4 of 4 people found the following review helpful
4.0 out of 5 stars Poor little rich boy, poor little rich girl, 8 Nov. 2015
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This review is from: Purity (Hardcover)
Like its predecessor Freedom, Purity is a deeply ironic title for this novel based around dark and dirty secrets. Author Franzen gives Purity, (known as Pip), the eponymous central character, an emotionally and physical tainted conception and all of the major character are in some way hiding darkness in their pasts. While the central theme is one of corruption, Purity also shares, with Freedom, author Franzen's perspective on how we are heavily constrained by the actions and errors of our parents.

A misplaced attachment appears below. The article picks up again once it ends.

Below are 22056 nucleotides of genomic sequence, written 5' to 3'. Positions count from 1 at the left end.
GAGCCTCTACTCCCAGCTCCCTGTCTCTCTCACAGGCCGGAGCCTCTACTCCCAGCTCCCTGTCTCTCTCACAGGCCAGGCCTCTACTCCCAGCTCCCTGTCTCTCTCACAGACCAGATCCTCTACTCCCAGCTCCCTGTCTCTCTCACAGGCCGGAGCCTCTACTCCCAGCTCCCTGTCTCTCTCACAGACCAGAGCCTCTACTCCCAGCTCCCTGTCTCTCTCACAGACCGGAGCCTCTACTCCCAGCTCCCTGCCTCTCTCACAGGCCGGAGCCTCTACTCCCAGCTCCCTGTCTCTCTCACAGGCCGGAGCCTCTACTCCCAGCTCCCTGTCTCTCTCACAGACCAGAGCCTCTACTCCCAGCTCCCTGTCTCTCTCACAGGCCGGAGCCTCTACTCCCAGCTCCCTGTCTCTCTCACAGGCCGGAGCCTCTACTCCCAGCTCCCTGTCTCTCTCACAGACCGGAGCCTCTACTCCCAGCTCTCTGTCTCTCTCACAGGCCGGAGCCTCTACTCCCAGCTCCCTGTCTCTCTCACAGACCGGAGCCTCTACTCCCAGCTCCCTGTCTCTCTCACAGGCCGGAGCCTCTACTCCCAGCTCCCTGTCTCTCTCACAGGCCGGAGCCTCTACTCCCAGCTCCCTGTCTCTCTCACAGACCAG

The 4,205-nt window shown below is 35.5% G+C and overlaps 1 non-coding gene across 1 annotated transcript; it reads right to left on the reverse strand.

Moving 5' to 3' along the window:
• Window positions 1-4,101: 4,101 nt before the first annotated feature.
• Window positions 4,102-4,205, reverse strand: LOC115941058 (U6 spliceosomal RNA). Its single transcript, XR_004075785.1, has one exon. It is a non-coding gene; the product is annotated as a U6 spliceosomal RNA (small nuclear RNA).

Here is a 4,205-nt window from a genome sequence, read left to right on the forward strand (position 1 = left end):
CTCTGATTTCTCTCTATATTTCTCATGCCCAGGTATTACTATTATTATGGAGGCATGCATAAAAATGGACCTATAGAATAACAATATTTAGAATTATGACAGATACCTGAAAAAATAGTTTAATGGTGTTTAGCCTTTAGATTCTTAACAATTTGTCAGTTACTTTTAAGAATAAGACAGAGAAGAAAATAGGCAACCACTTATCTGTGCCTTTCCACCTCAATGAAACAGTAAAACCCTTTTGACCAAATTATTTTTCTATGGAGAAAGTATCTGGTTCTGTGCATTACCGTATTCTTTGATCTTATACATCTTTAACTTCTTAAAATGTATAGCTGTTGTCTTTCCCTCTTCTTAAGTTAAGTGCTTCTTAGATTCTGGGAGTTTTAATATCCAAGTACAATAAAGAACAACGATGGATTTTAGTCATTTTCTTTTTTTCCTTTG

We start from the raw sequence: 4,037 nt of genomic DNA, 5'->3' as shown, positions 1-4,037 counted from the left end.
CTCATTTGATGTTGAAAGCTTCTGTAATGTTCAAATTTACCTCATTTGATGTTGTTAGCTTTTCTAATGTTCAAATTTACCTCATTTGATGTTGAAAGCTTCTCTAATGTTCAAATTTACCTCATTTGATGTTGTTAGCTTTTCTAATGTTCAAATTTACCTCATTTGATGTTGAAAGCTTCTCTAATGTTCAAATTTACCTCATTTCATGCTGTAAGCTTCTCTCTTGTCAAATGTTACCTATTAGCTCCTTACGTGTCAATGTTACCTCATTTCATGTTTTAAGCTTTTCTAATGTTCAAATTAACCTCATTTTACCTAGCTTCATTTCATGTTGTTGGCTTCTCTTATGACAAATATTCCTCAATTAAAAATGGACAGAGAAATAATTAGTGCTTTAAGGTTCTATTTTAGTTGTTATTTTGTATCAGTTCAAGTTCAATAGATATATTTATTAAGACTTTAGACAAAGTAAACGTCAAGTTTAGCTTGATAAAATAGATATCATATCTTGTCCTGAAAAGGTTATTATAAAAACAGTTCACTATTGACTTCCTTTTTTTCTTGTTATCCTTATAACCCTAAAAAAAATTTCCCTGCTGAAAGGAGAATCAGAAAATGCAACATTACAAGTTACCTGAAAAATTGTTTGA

The principal players fall into three main groupings. Firstly we have Pip, a college graduate working in a dead end job and living in a squat/commune where she is besotted with an older, married man. Behind Pip is her reclusive new age mother, who refuses to divulge the identity of Pip's true father. Second we have Andreas Wolf, who we first meet as the dissident son of a senior East German politician, but who later becomes an Assange-like internet transparency fanatic (although Assange is frequently name checked to emphasise that Wolf is not him). In the DDR, Wolf's affections are centred on the troubled Annagret. Finally we have a grouping centred on journalist Tom Aberant, his semi-detached lover, Leila, her handicapped and estranged husband, Charles, and crucially, his eccentric ex-wife, Anabel, heiress to a fortune, seeking to separate from her family. Clearly, from that brief description, names play an important and none to subtle part, the predatory Wolf, the regrets associated with his girlfriend, Tom going off the rails, and above all Pip (more about whom later), nee Purity.